A generally healthy, 74-year-old man presents with sudden-onset abdominal pain due to acute pancreatitis. Computed tomography (CT) of his abdomen shows pancreatic inflammation and an incidental finding of a 4.5-cm abdominal aortic aneurysm. He had never had any imaging of his abdomen prior to this study and described no prior episodes of abdominal pain.
When should his abdominal aortic aneurysm be treated?
An abdominal aortic aneurysm (AAA) is an abnormal dilation of the abdominal aorta between the diaphragm and the aortic bifurcation of the iliac arteries. An AAA is usually defined as a dilatation with a diameter of >3 cm or 50% greater than the typical diameter. Most AAAs are located in the infrarenal aorta, proximal to the iliac bifurcation.
Population screening programs show a prevalence of AAA of 4% to 8% in men aged 65 to 80 years.1 AAA prevalence is approximately six times greater in men than women, though the prevalence in women might be increasing.1 AAA is most common in white men, with black men and those of Asian heritage having lower risk. A combination of genetic predisposition and environmental and physiologic factors lead to initiation and progression of AAAs; family history, male sex, advanced age, and history of smoking are major risk factors.
Mortality after AAA rupture is high. Approximately 62% of patients die prior to hospital arrival.2 Of those who undergo emergent AAA surgery, 50% will die.1
Aortic repair with a prosthetic vascular graft reduces morbidity and mortality from rupture, but the risks of repair are not trivial.2
Review of the Data
Risk of rupture. An AAA should be repaired when the risk of rupture outweighs the risks of surgical repair. Symptomatic aneurysms—such as those causing back or abdominal pain—have a higher risk of rupture than asymptomatic aneurysms. Most AAAs are asymptomatic and, in the absence of imaging, not identified until the time of rupture. Given the significant mortality associated with rupture, there is benefit to intervening on asymptomatic aneurysms before rupture.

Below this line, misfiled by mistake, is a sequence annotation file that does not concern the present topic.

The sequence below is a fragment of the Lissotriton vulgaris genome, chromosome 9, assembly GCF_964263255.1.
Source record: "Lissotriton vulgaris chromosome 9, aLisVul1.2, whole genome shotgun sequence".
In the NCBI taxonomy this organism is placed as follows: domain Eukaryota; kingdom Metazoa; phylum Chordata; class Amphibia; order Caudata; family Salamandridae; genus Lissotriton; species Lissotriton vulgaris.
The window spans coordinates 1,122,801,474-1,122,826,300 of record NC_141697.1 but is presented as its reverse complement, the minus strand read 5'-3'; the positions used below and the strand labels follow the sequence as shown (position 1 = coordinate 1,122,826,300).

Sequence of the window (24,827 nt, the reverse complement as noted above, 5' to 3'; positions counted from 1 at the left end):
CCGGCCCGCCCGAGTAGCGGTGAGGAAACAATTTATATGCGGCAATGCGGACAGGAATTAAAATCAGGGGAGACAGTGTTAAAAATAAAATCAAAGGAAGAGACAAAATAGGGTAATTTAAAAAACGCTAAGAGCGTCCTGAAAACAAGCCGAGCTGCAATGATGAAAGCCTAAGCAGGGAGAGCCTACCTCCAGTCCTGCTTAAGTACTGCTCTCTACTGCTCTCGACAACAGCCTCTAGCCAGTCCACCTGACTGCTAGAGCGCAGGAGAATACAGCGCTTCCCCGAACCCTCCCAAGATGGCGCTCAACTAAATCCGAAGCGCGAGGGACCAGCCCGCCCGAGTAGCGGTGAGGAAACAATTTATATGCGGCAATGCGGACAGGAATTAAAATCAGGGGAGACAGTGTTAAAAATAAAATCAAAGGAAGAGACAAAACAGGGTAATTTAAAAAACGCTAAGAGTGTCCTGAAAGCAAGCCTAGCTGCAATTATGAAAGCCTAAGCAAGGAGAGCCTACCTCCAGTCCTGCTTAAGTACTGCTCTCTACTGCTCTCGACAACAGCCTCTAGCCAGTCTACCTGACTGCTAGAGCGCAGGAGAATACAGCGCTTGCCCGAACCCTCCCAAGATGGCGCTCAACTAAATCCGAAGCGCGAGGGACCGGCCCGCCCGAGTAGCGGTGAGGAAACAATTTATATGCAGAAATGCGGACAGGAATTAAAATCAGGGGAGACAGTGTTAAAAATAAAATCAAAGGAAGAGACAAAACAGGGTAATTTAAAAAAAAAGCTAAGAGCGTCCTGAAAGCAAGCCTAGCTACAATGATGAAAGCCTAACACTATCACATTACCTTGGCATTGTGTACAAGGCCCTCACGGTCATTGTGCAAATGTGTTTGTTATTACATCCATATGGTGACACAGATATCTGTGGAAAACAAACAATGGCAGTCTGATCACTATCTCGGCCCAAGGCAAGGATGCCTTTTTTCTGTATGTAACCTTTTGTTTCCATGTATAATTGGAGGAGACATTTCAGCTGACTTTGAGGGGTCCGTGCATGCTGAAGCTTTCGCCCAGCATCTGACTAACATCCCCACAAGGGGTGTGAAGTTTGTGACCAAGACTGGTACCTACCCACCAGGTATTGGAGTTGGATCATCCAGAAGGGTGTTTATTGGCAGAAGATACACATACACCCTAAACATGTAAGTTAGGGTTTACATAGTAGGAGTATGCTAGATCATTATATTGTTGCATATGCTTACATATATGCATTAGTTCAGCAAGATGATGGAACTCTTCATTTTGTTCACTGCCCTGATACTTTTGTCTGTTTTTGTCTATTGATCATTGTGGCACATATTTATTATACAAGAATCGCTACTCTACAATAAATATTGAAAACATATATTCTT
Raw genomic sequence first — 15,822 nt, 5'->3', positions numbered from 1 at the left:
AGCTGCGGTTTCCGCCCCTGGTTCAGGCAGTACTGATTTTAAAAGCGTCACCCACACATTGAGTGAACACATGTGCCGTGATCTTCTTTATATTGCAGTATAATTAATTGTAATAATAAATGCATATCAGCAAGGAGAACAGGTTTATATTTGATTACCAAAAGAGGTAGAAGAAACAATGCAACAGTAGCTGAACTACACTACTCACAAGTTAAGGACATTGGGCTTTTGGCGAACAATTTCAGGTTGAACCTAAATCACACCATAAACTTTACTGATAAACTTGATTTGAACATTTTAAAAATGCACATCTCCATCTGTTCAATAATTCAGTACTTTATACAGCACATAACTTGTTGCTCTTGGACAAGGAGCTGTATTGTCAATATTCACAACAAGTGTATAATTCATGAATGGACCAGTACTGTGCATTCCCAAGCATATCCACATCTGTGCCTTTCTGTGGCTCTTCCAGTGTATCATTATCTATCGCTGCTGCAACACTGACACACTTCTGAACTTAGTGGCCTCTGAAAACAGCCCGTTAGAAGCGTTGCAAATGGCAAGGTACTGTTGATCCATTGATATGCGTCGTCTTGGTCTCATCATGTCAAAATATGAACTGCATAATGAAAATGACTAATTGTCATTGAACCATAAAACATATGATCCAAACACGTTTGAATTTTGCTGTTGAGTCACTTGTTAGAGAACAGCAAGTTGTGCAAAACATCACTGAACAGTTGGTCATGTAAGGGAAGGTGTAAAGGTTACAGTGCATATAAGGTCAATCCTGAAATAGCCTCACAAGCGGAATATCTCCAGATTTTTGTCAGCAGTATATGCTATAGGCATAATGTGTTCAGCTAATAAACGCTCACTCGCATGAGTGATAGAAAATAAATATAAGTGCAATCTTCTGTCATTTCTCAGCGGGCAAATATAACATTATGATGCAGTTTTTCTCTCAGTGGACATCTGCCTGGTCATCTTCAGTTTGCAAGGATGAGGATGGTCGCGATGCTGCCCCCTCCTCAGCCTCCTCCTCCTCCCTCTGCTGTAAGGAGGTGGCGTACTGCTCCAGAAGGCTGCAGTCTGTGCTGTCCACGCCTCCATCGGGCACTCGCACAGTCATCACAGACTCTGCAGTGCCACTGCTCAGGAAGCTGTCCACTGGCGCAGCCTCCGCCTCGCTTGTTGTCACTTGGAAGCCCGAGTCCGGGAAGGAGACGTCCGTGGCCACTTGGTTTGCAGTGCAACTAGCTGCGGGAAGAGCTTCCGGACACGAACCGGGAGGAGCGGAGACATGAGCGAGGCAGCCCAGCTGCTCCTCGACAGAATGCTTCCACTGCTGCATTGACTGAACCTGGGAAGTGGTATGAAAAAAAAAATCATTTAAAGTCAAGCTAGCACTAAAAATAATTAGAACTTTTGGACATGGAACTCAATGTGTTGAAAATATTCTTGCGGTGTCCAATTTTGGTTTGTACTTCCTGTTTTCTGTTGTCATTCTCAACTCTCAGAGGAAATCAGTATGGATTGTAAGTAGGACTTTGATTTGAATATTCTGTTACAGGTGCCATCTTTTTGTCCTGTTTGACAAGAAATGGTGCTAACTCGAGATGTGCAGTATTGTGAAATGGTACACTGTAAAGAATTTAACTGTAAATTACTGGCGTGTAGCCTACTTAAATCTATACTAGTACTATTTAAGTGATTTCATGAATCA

The risk of AAA rupture has been studied in patients who either have been unfit for surgical repair or uninterested in intervention. Risk of rupture increases substantially with aneurysm size. Lederle et al estimated a two-year aneurysm rupture risk of 22.1% for AAA with a diameter of 5.0 to 5.9 cm, 18.9% for 6.0 to 6.9 cm, and 43.4% for a diameter ≥7.0 cm.3 In another study of 476 patients, the average risks of rupture in male and female patients with an AAA of 5.0 to 5.9 cm were 1.0% and 3.9% per year, respectively. For male and female patients with ≥6.0 cm AAAs, risks of rupture were 14.1% and 22.3% per year.4 Women with AAA have been found to have a higher risk of rupture in all studies in which female patients were included.
Because rupture risk increases with size, predicting the rate of growth is clinically important. Powell et al conducted a systematic review of growth rates of small AAAs.5 In 15 studies that examined 7,630 patients, the growth rate for a 3.5-cm aneurysm was estimated at 1.9 mm/year and for a 4.5-cm aneurysm was 3.5 mm/year. Given an exponentially increasing aneurysm diameter, this suggests an elapsed time of 6.2 years for a 3.5-cm aneurysm to grow to 5.5 cm, and 2.3 years for a 4.5-cm AAA to grow to 5.5 cm. This prediction does not account for individual variability in growth rate. Some AAAs grow quickly, others erratically, and others not at all. This growth variability is influenced by individual characteristics including cigarette smoking, sex, age, and other factors.